I'll never forget the look of disappointment in Bear Grylls' eyes.

Retching, the explorer threw up the contents of his stomach, as he called in a helicopter to rescue him from this undignified position.

And it was all my fault.

Bear Grylls: You vs. Wild is Netflix's latest foray into "chose your own adventure" style videos.

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But it was a complete surprise when the veteran survivalist stopped for on advice on outdoor forging.

Evidently, I chose poorly.

Felled by a wry omelet: Shaquille O'Neal and Bear Grylls, right, prepare bush tucker. Photo / Ben Simms, Getty Images
Felled by a wry omelet: Shaquille O'Neal and Bear Grylls, right, prepare bush tucker. Photo / Ben Simms, Getty Images

There he was, head first in a gorse bush – the man who made his name surviving for days on a combination of Yak blood and his own urine – felled by a wry omelette.

It just goes to show how misguided we have been through the sensationalist portrayal of outdoor survival.

I'm a fair weather hiker. When I do go outside, I stick to the tracks, follow the signs and try not to get lost.

But faced with a proper emergency or a lack of clear ways out of the bush, I'm not sure what I'd do.

My lake of survival instincts clearly failed Bear.

Fortunately a group of researchers in the Smokey Mountains recently analysed a database of 100 survival stories to see if there are lessons to be learned from these remarkable tales of survival.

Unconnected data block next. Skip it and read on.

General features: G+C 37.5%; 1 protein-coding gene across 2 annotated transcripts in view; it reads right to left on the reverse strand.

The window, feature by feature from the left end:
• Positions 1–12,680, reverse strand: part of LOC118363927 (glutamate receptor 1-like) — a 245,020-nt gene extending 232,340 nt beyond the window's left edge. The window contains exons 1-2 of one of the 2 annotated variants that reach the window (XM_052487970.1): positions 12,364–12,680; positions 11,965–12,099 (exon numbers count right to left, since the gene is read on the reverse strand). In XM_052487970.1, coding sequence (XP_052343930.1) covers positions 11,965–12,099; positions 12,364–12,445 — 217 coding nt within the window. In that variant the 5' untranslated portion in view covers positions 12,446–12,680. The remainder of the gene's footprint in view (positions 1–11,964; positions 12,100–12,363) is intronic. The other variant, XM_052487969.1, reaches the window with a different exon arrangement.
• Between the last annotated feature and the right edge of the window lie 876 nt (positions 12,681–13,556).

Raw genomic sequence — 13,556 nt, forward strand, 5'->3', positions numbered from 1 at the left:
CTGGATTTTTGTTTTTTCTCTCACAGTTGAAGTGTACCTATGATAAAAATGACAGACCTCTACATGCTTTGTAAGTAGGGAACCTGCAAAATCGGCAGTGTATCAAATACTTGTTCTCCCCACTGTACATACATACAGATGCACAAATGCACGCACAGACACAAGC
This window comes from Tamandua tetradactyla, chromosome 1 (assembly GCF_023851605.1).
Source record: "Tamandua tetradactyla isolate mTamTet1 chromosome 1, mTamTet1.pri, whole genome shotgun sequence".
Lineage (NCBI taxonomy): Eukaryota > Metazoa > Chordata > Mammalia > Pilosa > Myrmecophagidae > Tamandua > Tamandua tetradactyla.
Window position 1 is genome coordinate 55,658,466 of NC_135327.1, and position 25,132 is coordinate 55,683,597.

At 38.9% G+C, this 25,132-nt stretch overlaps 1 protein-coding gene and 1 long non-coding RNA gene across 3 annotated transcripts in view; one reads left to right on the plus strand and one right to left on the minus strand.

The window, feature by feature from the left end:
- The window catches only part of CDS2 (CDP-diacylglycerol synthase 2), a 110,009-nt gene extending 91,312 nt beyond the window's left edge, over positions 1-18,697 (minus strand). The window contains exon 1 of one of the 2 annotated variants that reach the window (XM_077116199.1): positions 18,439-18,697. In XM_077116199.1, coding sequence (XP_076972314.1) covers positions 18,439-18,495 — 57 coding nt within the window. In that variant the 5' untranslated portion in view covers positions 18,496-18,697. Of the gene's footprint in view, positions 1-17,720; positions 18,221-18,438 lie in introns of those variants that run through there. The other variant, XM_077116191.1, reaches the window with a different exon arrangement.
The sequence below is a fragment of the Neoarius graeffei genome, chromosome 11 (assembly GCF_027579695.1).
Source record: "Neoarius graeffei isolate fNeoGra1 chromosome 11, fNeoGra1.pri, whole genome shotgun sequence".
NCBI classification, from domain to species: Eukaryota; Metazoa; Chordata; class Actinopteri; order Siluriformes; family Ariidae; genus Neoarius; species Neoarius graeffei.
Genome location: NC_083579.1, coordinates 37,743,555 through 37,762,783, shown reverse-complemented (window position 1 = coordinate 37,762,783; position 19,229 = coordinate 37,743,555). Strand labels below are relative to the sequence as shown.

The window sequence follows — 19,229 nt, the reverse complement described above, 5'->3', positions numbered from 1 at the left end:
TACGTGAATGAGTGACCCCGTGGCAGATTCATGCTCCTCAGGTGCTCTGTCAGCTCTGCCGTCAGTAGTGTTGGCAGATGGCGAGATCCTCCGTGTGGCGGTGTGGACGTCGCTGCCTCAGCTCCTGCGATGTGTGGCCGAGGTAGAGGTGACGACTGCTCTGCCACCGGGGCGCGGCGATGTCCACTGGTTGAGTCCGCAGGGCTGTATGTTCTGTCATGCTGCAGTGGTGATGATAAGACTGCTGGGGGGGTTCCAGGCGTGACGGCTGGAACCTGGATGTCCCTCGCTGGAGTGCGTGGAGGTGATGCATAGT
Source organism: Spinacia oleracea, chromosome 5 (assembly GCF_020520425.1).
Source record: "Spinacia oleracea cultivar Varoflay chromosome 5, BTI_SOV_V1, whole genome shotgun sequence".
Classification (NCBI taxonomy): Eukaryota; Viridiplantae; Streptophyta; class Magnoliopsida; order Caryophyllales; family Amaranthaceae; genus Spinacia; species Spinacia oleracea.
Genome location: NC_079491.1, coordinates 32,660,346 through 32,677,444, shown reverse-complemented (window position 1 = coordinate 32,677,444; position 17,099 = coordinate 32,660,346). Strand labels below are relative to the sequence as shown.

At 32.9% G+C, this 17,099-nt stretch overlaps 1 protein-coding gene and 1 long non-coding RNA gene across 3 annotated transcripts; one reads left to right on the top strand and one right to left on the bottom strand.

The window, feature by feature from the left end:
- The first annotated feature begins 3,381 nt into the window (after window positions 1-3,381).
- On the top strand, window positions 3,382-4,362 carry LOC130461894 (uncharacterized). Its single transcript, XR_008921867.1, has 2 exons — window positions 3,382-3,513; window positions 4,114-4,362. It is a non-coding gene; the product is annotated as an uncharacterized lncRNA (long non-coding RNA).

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By going though news reports of tales of survival the researchers were able to determine the most common causes for people getting lost, and the steps taken to get them back to safety.

Among them was the remarkable story of Marco Lavoie who survived a record 90 in Quebec before rescue, fighting bears and eating his loyal dog.

Here are the cumulative learnings from 501 days in the wild.

Never leave the trail

The most dangerous thing you can do is step off the track.

The most common cause for people getting lost in the first place is leaving a marked trail.
In 41 per cent of incidents going off the beaten track was what got them lost, with a further 16 per cent falling off of difficult trails by accident.

Back country: The most dangerous thing you can do is step off the track. Photo / Getty Images
Back country: The most dangerous thing you can do is step off the track. Photo / Getty Images

However, other important factors include weather and visibility. 17 per cent of hikers got lost as a result of bad weather, and 6 per cent due to loss of light. Planning for these conditions and knowing when to head back can be the difference between getting home or not.

Remarkably the fourth most common cause for getting lost is getting separated from a group.

Pick your hiking buddies wisely and look after each other out there, okay?

Keep warm, take shelter

Warmth overnight and shelter from the elements is vital to surviving outdoors, but where do you find either of these in the great outdoors?